So he has introduced a system whereby dealers accept vouchers as payment for fertiliser. And foreigners are being encouraged to invest in local fertiliser companies in the hope that they may drive down prices and thus, in the end, increase yields. An Indian-owned company, Indorama, says it plans to set up a $1.2 billion fertiliser plant in Nigeria.
As thousands of Nigerians flee to their home regions following a spate of Islamist killings of southerners and revenge attacks on mosques and northerners, the BBC\'s Abdullahi Tasiu Abubakar considers whether the situation has parallels to the 1967 civil war, which left some one million people dead in Africa\'s biggest oil producer.
Ochenna Ike is an Igbo trader from south-eastern Nigeria who had relocated to the northern city of Yola in Adamawa state, where his business has been flourishing for the last four years.
But when masked gunmen shot dead 11 people in an attack on a church in Yola last Friday, Mr Ike decided that it was time to head back home.
On the same day as the church shooting, unknown gunmen killed 12 people, mostly southerners, in Mubi town - also in Adamawa state.
\"With all these,\" he told the BBC, shortly after loading his goods into a coach at the Yola Motor Park on his way home, \"there is no option but to pack and go back to my village.\"
End Quote Tony Ologbosere Southern engineer resident in the north
I have been living here for 30 years. This is where I raise my family; this is my home and I have no problem with anyone”
Unfortunately for him, and others such as a young man and woman who wished to travel in the same vehicle, the coach was unable to move as a nationwide strike begun on Monday to protest at the removal of a fuel subsidy has affected inter-city transport across the country.
They hope to travel over the weekend, now that protests have been suspended for two days.
Following the killing of southerners and the warning from the Boko Haram Islamist sect which says it carried them out for all southerners to leave the north, there have been reports of reprisals against Muslims living in the south.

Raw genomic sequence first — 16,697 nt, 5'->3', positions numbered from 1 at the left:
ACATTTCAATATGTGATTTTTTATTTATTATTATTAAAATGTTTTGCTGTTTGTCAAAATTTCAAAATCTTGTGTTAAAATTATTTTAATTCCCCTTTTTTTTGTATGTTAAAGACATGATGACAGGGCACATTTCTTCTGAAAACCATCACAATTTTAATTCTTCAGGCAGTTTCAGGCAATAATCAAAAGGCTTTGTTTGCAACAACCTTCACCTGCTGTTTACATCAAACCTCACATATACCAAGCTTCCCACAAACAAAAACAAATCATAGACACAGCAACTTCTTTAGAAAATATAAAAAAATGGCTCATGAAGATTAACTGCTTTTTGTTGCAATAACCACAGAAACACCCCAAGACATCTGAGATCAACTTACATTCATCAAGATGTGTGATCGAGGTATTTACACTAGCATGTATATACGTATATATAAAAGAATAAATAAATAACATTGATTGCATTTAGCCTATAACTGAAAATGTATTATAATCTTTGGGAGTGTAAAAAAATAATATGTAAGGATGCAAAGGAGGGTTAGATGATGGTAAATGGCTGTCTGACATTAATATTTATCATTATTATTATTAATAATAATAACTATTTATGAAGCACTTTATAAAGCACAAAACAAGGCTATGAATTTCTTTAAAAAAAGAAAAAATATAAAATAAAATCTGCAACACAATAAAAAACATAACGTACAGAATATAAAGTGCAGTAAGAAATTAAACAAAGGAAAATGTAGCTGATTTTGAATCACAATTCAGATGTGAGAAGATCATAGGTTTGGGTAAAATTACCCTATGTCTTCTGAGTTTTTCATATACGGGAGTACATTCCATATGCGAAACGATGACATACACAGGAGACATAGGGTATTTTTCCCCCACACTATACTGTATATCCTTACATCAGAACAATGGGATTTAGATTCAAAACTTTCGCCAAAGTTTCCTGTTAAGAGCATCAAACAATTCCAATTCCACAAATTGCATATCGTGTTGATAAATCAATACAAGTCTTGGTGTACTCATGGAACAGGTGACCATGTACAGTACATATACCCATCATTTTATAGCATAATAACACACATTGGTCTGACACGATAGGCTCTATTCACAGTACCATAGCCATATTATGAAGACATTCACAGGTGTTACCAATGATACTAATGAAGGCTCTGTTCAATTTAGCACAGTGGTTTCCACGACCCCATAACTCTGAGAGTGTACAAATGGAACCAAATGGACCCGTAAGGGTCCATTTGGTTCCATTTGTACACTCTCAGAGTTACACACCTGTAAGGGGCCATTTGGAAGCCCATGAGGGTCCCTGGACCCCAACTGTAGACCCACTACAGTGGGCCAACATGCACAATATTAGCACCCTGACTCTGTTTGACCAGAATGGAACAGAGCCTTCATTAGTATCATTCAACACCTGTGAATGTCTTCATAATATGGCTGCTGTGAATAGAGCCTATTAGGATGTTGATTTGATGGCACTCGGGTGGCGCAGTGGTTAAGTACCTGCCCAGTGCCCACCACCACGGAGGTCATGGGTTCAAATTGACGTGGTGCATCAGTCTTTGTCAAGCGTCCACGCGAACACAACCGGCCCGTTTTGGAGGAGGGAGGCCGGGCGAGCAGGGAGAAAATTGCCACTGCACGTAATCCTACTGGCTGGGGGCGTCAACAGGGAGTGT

Tanimu Abu, a northerner who last week fled the southern town of Sapele in Delta state after youths attacked a mosque and Islamic schools and threatened northerners with death, considers himself lucky.
He had spent more than 10 years in the oil-rich Niger Delta working for a federal institution, he says, but had to run back home because he feared for his life.
A few days after his departure, five people were killed by unidentified youths who attacked another mosque in Benin City in neighbouring Edo state.
Some in the Nigerian media talk of a \"massive exodus\", but there is no evidence to show that the movement has yet reached a big scale.
The vast majority of Nigerians living in regions other than their birthplace have not run away - and apparently many have no intention of doing so.
Tony Ologbosere is an engineer of southern extraction who has been living and working in Yola for the past 30 years.
He told the BBC that he was not going anywhere, and even pleaded with those who are fleeing to rescind their decision.
\"I have been living here for 30 years. This is where I raise my family; this is my home and I have no problem with anyone,\" he says.
Nigeria\'s 160 million people are roughly equally divided between a mainly Muslim north and a largely Christian and animist south and there is a long history of tensions between the two regions, as well as the country\'s many ethnic groups.
Many argue that the current movement of people is nowhere near the mass exodus witnessed in 1993 following the decision by the then-military regime of General Ibrahim Babangida, a northerner, to annul the presidential election presumed to have been won by a southerner, Moshood Abiola.
Nor is it on the scale of the 1960s crisis that led to the three years of brutal civil war in the country.
Still, some prominent Nigerians, mainly southerners - including President Goodluck Jonathan and head of the Christian Association of Nigeria Ayo Oritsejafor and even Nobel laureate Wole Soyinka - are drawing parallel between this crisis and the 1967 conflict.
\"The situation we have in our hands is even worse than the civil war that we fought,\" President Jonathan said, alleging that members of Boko Haram have infiltrated even his government.
Pastor Oritsejafor said his members would do \"whatever it takes\" to defend themselves from the pattern of killings which suggested \"systematic ethnic and religious cleansing\".
End Quote Kyari Mohammed Modibbo Adama University
The major problem is that there is a huge deficit in the understanding of the situation, particularly by the government, leading to its inability to address the problem”
Nigerians - both Muslims and Christians - take their religions very seriously.